Full Definition of unnerve
: to deprive of courage, strength, or steadiness
: to cause to become nervous : upset
His stories about the justice system, historic crimes, high-security prisons and death by misadventure have won numerous awards and appeared in a wide range of magazines and anthologies, including the 2012 true-crime anthology Seven Sins, The Best American Crime Reporting 2008 and The Best American Sports Writing 2009. He has also written for Rolling Stone, Outside, Los Angeles Times Magazine, Men’s Journal and other national publications and is the author of a book about child abuse and parricide, The Poison Tree.The ACLU's news release:
DENVER – The City of Trinidad has agreed to pay $375,000 to settle a lawsuit brought by the ACLU of Colorado on behalf of Danika Gonzales and Felicia Valdez, two innocent women who were wrongly arrested and prosecuted for crimes they did not commit in a reckless 2013 “drug sting” where police relied on the false accusations of an untrustworthy confidential informant.
The ACLU filed suit in January 2015 alleging that Trinidad detectives incentivized a confidential informant, Crystal Bachicha, to make false, self-serving accusations. To obtain arrest warrants, the detectives deliberately concealed facts that they knew would destroy the informant’s credibility, including Bachicha’s convictions for fraud and drug crimes, her known biases against the people she claimed to have sold drugs to, and numerous documented instances in which Bachicha lied to law enforcement officers.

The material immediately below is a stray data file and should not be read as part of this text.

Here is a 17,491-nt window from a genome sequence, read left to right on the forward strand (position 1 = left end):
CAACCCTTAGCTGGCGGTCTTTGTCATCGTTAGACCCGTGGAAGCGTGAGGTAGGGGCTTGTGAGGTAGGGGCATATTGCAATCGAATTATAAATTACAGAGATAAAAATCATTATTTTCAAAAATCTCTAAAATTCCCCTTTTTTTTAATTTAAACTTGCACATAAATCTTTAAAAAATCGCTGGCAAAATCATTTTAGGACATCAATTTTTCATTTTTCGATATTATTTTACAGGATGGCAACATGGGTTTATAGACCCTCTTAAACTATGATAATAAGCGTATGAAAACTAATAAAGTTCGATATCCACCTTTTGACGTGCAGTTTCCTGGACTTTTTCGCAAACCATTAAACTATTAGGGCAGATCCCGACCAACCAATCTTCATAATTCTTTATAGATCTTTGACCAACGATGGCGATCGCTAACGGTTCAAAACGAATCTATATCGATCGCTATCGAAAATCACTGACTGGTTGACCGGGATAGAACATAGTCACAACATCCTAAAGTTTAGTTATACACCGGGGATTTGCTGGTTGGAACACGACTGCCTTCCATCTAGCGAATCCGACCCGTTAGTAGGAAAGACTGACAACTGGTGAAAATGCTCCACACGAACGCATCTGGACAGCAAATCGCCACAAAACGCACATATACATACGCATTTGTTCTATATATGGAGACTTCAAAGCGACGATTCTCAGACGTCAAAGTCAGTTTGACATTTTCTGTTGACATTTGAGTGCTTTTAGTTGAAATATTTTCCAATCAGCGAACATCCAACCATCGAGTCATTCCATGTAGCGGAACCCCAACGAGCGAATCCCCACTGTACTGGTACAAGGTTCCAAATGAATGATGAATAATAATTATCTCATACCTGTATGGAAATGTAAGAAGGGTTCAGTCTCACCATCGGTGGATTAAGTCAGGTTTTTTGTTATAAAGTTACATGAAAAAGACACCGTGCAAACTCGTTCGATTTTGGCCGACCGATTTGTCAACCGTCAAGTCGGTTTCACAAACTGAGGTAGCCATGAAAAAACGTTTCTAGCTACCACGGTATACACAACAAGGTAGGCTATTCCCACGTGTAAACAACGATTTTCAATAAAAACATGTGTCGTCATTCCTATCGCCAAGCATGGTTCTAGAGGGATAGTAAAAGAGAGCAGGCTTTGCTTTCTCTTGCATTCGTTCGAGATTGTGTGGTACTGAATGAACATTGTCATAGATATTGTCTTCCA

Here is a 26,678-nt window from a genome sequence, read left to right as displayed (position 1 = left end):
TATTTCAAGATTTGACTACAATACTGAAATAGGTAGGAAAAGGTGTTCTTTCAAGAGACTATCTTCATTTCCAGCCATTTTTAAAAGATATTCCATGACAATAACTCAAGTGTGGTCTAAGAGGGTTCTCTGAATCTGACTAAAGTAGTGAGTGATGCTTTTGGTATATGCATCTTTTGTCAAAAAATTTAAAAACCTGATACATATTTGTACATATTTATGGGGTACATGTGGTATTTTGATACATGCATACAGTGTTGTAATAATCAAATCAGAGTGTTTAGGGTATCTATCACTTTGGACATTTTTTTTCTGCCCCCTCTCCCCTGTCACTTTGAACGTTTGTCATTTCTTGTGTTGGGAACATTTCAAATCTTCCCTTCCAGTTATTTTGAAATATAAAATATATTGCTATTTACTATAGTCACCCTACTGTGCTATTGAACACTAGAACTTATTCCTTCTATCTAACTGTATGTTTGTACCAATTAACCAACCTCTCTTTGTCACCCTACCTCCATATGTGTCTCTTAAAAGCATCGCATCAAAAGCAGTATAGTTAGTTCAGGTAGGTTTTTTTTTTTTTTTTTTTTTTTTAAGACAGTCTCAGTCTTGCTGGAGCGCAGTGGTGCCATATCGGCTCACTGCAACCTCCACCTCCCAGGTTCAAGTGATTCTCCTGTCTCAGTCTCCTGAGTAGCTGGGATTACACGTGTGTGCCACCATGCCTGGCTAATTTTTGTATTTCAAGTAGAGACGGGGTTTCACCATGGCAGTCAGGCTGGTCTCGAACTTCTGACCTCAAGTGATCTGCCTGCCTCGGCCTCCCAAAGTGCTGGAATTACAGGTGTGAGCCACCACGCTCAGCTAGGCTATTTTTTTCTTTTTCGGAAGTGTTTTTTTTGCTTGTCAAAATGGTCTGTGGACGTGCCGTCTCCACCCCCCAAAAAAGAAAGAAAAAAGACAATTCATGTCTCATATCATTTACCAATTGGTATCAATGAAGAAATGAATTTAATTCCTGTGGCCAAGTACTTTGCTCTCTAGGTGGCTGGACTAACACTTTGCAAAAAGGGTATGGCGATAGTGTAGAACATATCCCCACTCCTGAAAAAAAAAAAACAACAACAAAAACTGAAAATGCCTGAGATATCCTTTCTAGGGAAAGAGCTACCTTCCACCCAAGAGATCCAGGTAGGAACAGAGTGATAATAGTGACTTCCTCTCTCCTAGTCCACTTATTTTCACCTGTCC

“Trinidad detectives allowed a devious snitch to frame our innocent clients for crimes they did not commit,” said ACLU of Colorado Legal Director Mark Silverstein. “With this settlement, our clients have been vindicated, and Trinidad detectives have received a clear message that the uncorroborated say-so of a shady snitch cannot justify destroying the careers and reputations of innocent members of the community.”